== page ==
Arizona Immigration Law to Take Effect January 1, 2008

December 17, 2007

Starting January 1, 2008, employers operating in Arizona under a business license issued in that state are required to comply with the Legal Arizona Workers Act. This Immigration Alert briefly describes the Arizona law.

Brief Overview of the Legal Arizona Workers Act

The employer sanctions law intends to prevent any employer in the State of Arizona from knowingly or intentionally hiring and/or employing illegal immigrants. As of January 1, 2008, all employers in Arizona, regardless of size, will be required to use the federal government’s E-Verify program to verify the status of new employees. Although the new law faces many legal challenges, ongoing efforts have not succeeded thus far in preventing the law from taking effect as originally intended.

According to the U.S. Citizenship and Immigration Services (USCIS), "E-Verify is an Internet-based system operated by [USCIS] in partnership with the Social Security Administration (SSA). E-Verify is currently free to employers and is available in all 50 states. E-Verify provides an automated link to federal databases to help employers determine employment eligibility of new hires and the validity of their Social Security numbers." Links to the E-Verify website appear below.

While the legislative sponsors of the bill have publicly stated that the law will only apply to employees hired on or after January 1, 2008, legal commentators have opined that the legislation could technically be applied to ALL employees, regardless of date of hire. This issue could lead to additional litigation, depending on how the law is enforced and assuming that the law survives the pending litigation.

Penalties for intentionally or knowingly hiring or employing illegal immigrants are severe. Employers face mandatory suspension of their business licenses for first offenses and permanent revocation of their business licenses for second offenses. The law appears to treat each business location as separate from its corporate affiliates. Consequently, the dominant interpretation of the law is that an entity with a violation at one location might be shut down, but affiliated operations operating under separate licenses would not be affected unless they also are found to have knowingly hired illegal workers. However, businesses that operate multiple locations under a shared business license would likely be viewed as a single entity, and a violation at one site could impact all related business operations.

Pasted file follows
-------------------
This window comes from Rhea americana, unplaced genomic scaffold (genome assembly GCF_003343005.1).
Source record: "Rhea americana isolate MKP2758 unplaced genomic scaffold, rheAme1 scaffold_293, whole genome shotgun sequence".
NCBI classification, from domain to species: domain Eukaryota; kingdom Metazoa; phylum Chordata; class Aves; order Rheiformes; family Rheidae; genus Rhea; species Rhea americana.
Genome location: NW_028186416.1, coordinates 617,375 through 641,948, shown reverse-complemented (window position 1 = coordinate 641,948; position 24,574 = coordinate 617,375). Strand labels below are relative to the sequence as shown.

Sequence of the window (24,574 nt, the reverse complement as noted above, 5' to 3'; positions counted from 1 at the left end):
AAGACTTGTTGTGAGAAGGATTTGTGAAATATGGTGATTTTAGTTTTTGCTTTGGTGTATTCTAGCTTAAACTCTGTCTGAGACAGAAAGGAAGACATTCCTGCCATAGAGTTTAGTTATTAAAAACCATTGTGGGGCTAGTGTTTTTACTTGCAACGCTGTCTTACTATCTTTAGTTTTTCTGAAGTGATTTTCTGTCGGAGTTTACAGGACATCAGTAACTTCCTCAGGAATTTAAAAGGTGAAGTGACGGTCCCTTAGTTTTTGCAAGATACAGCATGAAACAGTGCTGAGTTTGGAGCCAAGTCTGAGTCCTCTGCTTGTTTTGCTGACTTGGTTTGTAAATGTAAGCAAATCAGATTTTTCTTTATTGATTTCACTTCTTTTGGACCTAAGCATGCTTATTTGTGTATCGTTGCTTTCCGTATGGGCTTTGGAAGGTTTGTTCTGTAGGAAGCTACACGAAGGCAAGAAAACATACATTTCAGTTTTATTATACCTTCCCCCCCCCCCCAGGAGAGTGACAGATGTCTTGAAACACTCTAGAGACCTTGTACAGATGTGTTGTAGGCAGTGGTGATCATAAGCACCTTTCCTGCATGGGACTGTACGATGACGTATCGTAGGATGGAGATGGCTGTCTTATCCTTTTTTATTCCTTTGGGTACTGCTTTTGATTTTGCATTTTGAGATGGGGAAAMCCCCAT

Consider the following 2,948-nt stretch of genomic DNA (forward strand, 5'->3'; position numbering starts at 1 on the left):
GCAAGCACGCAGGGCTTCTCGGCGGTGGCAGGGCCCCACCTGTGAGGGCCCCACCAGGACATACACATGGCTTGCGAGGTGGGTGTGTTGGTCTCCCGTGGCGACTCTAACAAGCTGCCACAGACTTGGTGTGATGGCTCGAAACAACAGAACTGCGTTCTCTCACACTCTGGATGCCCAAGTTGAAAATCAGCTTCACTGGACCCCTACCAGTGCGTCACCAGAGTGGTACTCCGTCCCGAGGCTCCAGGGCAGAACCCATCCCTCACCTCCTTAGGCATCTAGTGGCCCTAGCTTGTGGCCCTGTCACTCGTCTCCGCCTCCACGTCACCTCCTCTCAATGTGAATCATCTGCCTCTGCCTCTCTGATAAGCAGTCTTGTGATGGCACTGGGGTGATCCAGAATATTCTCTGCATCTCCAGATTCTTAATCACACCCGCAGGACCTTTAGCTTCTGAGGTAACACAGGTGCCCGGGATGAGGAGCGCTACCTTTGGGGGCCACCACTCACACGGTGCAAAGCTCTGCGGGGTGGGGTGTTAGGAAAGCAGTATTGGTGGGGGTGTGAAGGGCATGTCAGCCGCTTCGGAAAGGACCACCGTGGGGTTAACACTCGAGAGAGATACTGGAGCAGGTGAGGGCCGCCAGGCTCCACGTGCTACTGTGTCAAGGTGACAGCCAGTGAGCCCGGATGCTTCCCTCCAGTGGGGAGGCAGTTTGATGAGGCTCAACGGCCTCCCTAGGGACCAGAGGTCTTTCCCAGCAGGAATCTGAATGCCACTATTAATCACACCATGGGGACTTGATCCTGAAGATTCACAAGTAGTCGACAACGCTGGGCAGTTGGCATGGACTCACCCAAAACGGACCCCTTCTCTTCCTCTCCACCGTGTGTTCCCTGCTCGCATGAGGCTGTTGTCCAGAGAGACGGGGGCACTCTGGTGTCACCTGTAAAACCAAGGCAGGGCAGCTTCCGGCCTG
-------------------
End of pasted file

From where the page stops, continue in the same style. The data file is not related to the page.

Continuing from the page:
Arizona's 15 county attorneys are responsible for enforcing the law and must investigate all nonfrivolous complaints. Enforcement requires contacting U.S. Immigration and Customs Enforcement (ICE) as well as local police. The federal government will be responsible for ultimately determining the status of the workers at issue.

Legal Challenges

On December 7, 2007, a federal judge dismissed without prejudice litigation filed by a coalition of business groups and immigration rights organizations challenging the constitutionality of the Arizona employer sanctions law. According to the court, plaintiffs improperly filed suit against the State of Arizona, which is not ultimately responsible for enforcement of the law. On December 9, 2007, a second lawsuit was filed naming the 15 counties responsible for enforcement of the law as defendants. While the pending litigation seeks a temporary restraining order to prevent the law from becoming effective until the litigation is resolved, it is unclear at this point whether the effective date will be delayed.

How This Affects You

As of this Immigration Alert's publication date, the employer sanctions law will become effective January 1, 2008. It is likely that the Arizona court will rule on the pending motion for a temporary injunction shortly; however, even if the injunction is granted, it is unclear for how long it would be in place.

The law penalizes employers for knowingly or intentionally hiring unauthorized workers; however, it does not expressly punish an employer’s failure to register with E-Verify by January 1, 2008. Nonetheless, the most conservative approach appears to be for employers to take appropriate measures to comply with the law, or to be prepared to comply with the law, in the event the litigation fails.

E-Verify registration requires that employers enter into a Memorandum of Understanding (MOU) with USCIS. The MOU outlines the obligations assumed by the employer through participation in the E-Verify program. Employers can register for the E-Verify program on the USCIS website noted below. Additional information concerning the program and the registration process is also provided on this site.

E-Verify can be used only for new hires within three business days of their start date. It is improper to use E-Verify to screen individuals prior to making an offer or to screen existing employees. Also, the program checks only employment eligibility. It does not reflect a worker's immigration status.

Recommended Steps for Employers

  • Register for E-Verify. Employers should register in sufficient time for them to begin conducting verifications of new hires on January 1, 2008. Employers should take into account the lead time needed to complete the registration process, train personnel on the program, and adapt to this new step in the hiring process.
  • As part of an ongoing compliance program, consider performing an internal I-9 audit to make certain that proper policies are being followed.
  • As needed, train personnel on proper completion of the Form I-9. (Note: Beginning on December 26, 2007, employers must use a modified Form I-9, available at
  • Review, revise, and develop policies for storing and retaining I-9 documents.

Helpful Links

Legal Arizona Workers Act:

50-State Survey of Immigration Laws:


E-Verify Introduction for Employers:

E-Verify MOU: